- The Washington Times - Monday, January 22, 2007

Philippine reward

The U.S. ambassador to the Philippines is reviewing the circumstances that led to the killings of two top terrorist leaders to determine how to disburse up to $10 million in reward money.

Ambassador Kristie A. Kenney has praised the Philippine military for operations that led to the deaths of Khadaffy Janjalani, leader of the deadly Abu Sayyaf terrorist organization, and Abu Sulaiman, one of his top lieutenants. Philippine authorities confirmed their identities last month through forensic tests on remains found on the island of Jolo in Sulu province.

The ambassador yesterday told Agence France-Presse news agency that relations between the United States and the Philippines are “stronger than ever” because of the counterterrorist operations.

“These people are on the FBI’s most-wanted list,” she said. “They have killed Filipinos [and] Americans. I feel very strongly that we must congratulate the armed forces of the Philippines. They are dedicated and doing a wonderful job of keeping the people safe.”

Last week, the ambassador applauded the Philippine military in a statement posted on the U.S. Embassy Web site (https://manila.usembassy.gov).

“This is a major step forward in the fight against terrorism in the Philippines and in the global war on terror,” she said.

“The death of Khadaffy Janjalani is an important and positive step forward in the ultimate goal of eliminating the ruthless and dangerous Abu Sayyaf group and in destroying its links with international terrorist groups.”

Earlier last week, the ambassador held a press conference with Gen. Hermogenes Esperon, chief of staff of the Philippine military, and praised the armed forces as a “tremendous fighting force.”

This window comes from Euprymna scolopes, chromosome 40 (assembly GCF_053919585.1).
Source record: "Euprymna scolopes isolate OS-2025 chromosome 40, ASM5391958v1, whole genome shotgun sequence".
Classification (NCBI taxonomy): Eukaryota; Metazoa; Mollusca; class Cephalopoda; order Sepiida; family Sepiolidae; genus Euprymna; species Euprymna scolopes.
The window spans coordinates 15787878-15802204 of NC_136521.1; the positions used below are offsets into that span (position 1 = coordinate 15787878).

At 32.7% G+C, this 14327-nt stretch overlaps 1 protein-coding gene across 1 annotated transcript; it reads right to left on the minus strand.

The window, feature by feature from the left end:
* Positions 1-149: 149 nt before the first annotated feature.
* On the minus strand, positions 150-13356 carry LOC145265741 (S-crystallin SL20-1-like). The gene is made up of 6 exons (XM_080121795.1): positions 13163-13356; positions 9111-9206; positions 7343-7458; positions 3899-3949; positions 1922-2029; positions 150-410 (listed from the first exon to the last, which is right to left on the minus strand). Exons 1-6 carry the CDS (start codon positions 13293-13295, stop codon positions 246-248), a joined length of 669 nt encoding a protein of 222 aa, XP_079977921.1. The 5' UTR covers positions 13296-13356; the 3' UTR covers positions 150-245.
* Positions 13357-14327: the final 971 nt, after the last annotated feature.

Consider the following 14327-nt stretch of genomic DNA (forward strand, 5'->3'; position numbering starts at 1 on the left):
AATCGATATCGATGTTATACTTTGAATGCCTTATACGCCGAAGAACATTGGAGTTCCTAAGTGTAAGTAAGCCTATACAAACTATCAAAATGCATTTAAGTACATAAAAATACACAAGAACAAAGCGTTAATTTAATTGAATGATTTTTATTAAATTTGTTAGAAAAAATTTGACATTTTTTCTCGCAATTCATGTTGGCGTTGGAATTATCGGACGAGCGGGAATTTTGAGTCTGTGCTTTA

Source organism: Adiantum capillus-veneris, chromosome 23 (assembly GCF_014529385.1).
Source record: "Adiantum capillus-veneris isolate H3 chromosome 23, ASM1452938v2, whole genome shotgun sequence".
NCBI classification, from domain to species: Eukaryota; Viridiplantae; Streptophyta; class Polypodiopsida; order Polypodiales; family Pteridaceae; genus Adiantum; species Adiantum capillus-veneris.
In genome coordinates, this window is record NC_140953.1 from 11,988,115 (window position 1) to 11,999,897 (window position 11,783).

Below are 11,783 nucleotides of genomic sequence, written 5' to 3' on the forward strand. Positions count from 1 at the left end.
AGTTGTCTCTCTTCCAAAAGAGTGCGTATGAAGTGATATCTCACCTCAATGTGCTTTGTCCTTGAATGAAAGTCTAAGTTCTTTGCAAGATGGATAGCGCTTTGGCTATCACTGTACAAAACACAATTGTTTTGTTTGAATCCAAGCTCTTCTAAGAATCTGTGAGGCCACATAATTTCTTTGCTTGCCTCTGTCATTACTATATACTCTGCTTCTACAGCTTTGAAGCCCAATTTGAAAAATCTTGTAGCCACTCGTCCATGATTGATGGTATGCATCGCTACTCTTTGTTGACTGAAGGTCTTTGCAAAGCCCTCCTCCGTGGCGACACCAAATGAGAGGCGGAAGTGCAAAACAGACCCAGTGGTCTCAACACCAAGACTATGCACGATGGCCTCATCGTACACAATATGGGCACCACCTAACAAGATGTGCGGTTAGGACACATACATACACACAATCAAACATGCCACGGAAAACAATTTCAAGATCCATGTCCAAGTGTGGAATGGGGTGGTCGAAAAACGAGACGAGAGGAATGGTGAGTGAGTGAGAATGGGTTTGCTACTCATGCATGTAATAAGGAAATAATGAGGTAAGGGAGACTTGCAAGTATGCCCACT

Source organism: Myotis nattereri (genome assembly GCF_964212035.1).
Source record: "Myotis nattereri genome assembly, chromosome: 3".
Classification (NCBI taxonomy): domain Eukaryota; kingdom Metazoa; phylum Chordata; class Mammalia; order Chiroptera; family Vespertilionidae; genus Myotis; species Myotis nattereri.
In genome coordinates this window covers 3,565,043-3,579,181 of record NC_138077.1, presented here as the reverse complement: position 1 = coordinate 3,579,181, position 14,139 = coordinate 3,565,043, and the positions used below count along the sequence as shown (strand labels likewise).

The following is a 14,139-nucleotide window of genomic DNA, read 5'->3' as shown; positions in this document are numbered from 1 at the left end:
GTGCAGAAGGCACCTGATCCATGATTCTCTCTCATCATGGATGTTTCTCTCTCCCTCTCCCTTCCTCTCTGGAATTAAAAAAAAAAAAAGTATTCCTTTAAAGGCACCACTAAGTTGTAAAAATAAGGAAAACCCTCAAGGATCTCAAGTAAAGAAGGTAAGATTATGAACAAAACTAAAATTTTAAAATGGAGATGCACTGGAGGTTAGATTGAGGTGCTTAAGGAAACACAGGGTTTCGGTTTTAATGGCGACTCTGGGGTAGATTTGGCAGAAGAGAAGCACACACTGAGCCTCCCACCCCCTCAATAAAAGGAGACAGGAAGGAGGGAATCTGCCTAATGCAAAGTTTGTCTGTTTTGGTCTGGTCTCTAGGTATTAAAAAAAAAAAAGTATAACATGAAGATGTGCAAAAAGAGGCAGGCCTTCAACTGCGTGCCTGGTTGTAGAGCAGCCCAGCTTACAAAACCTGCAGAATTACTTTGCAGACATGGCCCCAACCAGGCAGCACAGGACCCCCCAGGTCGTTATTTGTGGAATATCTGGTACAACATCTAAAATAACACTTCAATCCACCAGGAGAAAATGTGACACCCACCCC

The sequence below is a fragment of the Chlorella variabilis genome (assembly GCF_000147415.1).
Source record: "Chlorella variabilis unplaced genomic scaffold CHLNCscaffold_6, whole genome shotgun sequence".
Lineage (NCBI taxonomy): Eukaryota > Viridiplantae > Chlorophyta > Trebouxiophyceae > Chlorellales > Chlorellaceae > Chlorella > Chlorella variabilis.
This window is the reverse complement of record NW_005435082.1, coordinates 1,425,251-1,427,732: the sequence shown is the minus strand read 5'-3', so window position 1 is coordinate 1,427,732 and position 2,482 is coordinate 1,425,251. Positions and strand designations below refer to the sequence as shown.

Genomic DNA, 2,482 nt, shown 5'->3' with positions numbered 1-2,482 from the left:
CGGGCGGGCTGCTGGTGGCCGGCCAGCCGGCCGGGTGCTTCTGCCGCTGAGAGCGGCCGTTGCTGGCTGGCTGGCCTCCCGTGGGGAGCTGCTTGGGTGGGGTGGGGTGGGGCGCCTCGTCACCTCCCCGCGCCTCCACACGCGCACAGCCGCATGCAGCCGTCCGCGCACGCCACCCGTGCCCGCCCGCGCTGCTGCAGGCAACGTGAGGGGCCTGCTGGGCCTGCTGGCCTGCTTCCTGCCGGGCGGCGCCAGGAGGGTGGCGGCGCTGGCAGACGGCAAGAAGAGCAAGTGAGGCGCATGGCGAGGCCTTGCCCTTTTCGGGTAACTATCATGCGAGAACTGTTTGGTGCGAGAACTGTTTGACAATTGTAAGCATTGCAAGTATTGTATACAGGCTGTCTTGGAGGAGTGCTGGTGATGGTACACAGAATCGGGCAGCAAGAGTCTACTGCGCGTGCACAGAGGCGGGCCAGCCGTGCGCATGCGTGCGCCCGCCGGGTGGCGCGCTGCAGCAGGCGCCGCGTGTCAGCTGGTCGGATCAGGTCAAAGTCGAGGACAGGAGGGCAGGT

“They are doing extraordinary things in capturing some of the world’s most deadly terrorists,” she added.

The ambassador said the embassy and the Philippine government will be consulting about the payment of the reward money.

Relations had been tense between the two nations since a U.S. Marine was sentenced to 40 years in prison for raping a Filipina. He was later released into U.S. custody while waiting for his appeal.

Taliban’s last stand?

The U.S. ambassador to Afghanistan yesterday said he thinks the brutal Taliban, overthrown by the U.S.-led coalition in 2001, is desperate in its fight to regain power, as NATO reinforces its troops and the Afghan military increases its strength.

“I believe the Taliban now feel that time is not on their side, that there’s an expansion of the army, there’s an expansion of NATO, there is an expansion of government authority,” Ambassador Ronald Neumann told reporters.

He predicted heavy fighting in the spring but expressed optimism in Afghanistan’s ability to defeat the insurgents.

“Yes, I do expect there will be some heavy fighting in the spring, both in the south and the east,” he said. “I think the Taliban has to try to fight, and therefore it will.”

With 40,000 foreign troops in Afghanistan, Mr. Neumann said, “I believe that we will be strong and be pushing them back.” About half of the troops are Americans.

‘Complete failure’

Israeli Prime Minister Ehud Olmert, much criticized for the botched invasion of Lebanon last year, now holds the unfortunate title of “complete failure” on the Google Internet search engine.

A right-wing Israeli blogger who dislikes the prime minister organized a “Google bomb” by urging his readers to link the Hebrew words “kishalon charutz” (complete failure) to Mr. Olmert’s biography, according to the Web site of the Israeli newspaper Yediot Ahronot.

Web pranksters last year “Google-bombed” President Bush with a similar tactic. Typing “miserable failure” on Google brings up Mr. Bush’s biography.

Call Embassy Row at 202/636-3297, fax 202/832-7278 or e-mail jmorrison@ washingtontimes.com.

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